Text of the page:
Acute Back Pain 101 OUCH MY BACK!
What do I do?
Unless you have had a serious injury (car crash...fallen down a cliff) it is unlikely there is a serious pathology (i.e. fracture). Most cases of acute lower back pain originates from irritated and sensitised joints and/or muscle. This often results in muscle spasm, this is your brains way of protecting your back against perceived damage (whether real or not).
DON’T push through pain: there is no point, muscle spasm is the brain’s knee jerk way of protecting your back regardless of the degree of injury. Finding movements that don’t hurt will help show your brain that everything is ok and it can start letting you move again. Your physio will help you pick movements and exercises to achieve this.
Things like heat packs and strapping can be useful in helping you to move more but shouldn’t be used in isolation.
Motion is lotion! Keep your back gently moving! Its a balancing act between not pushing through pain but also continuing to move! Staying still and bed rest may feel great while your resting but it will only increase spasm, stiffness and pain when you start moving again.
Pain relief and/or anti-inflammatories may help, speak to your pharmacist or GP about this. Currently the evidence does not support the use of simple analgesics or anti-inflammatories when used in isolation. It should also be noted that the evidence strongly recommends againstthe use of opioid analgesics (such as endone, panadene forte etc). These medications should be reserved for post surgical and cancer based pain.
Anti-inflammatroies may be more useful for conditions such as radicular pain (nerve pain).
See a physio: We use manual therapy (and other physical modalities) and will prescribe exercise and advice to help you move better and get you back on your feet as soon as possible.
Why does lower back pain hurt so much?
Acute lower back pain can be exceptionally debilitating! The good news is that most cases of lower back pain resolve within (or well before) a few weeks. The level of pain we experience with lower back pain is generally way out of proportion to what is actually happening in the back.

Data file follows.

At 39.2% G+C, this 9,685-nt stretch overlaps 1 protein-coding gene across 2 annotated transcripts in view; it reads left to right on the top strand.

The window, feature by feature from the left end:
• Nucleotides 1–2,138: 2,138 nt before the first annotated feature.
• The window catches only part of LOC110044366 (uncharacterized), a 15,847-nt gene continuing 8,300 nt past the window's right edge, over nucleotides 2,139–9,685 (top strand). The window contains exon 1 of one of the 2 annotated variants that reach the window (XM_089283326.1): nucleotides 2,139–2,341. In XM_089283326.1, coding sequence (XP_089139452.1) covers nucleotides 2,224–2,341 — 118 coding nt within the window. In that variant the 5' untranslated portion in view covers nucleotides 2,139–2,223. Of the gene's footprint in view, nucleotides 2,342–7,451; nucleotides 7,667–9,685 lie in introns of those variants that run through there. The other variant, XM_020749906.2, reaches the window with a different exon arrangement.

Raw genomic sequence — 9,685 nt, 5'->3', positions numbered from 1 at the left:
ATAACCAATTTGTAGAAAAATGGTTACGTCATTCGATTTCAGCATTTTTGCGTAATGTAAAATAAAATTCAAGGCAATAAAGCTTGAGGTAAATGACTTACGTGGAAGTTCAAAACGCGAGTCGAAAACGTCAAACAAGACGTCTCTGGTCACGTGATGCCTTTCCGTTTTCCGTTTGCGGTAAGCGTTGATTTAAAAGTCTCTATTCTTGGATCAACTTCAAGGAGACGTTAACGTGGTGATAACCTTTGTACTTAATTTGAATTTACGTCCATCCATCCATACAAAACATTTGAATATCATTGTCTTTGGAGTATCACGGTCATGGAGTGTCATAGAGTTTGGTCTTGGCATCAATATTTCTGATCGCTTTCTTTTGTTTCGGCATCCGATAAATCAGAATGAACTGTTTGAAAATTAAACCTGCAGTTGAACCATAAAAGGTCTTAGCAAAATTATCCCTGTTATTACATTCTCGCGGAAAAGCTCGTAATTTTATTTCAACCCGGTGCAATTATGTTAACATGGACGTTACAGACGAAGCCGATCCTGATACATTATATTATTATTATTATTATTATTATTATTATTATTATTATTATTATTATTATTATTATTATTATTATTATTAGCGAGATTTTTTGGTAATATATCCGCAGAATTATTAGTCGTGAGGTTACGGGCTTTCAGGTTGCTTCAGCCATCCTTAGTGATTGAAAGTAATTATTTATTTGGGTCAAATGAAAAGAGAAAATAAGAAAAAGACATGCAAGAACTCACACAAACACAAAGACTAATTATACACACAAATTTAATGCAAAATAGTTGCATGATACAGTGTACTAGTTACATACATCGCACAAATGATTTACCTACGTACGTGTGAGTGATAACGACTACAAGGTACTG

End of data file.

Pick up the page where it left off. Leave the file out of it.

Ankle sprains don’t get better in a day, so we shouldn’t expect that of backs.
Most people will experience back pain at least once in their life and many of these people will experience it a number of times over their life.
Try not to worry. I know this sounds silly but worrying about your back can actually make your pain worse.
Do I need a scan?
Short answer: most likely not!
The criteria to image (MRI/XR/CT) the lumbar spine includes (but not limited to):
- Lower back pain and radiculopathy (lower back related nerve pain) for >6weeks with no success from conservative management.
- Lower back pain with continually worsening neurological defects (reflexes, sensation and strength)
- Signs or concerns regarding serious or specific pathology i.e. cancer, infection, fracture
Why is there a criteria for imaging?
Because abnormalities in a lumbar spine MRI/X-RAY/CT scanare very common without pain! Unfortunately there has been an epidemic where people are scanned too soon or unnecessarily. These people (like most of us) may have an abnormal finding and are then exposed to lots of expensive, overly invasive and unnecessary interventions with no pain relief. Knowledge of incidental findings that haven’t been explained i.e. disc bulges result in a nocebo effect where people experience more pain, problems and recurrence because they believe that their back is damaged. This is well established in the literature.
Just remember: disc bulges, spurs, arthritis and disc degeneration are present in a large portion of the pain free population. THESE FINDINGS ARE NORMAL!
The 2014 American Journal of Neuro-radiology (academic journal), conducted a systematic review (very high level of research) on the relationship between imaging results and pain. The recommendation from this research was that people should not be scanned for non-specific lower back pain. They only recommended scans for suspected serious pathology or in the presence of serious neurological compromise that is not responding to conservative care.
Fun facts: MRI within the first month of lower back pain gives you a 8x greater risk of surgery and results in 5x greater medical costs (Wang et al 2018)
Do I need surgery: Unlikely
It is very rare that lower back pain results in surgery. For surgery to be warranted and effective, you must have first failed conservative management and have clear findings in a scan that match perfectly with your clinical signs. Surgery should be reserved for extreme cases of lower back pain with associated worsening neurological symptoms (despite good quality, conservative care).
But I have a scoliosis!!
Don’t worry! Most people do ... to some degree. People who have perfect spines are unicorns! This is part of your anatomy and how you were born, it cannot be changed with manual therapy of any kind. When a scoliosis gets to a particular angle it can become problematic and can be managed with exercise, bracing and sometimes surgery. Manual therapy can help make it feel better, but won’t change the position of your bones.
Remember Motion is lotion!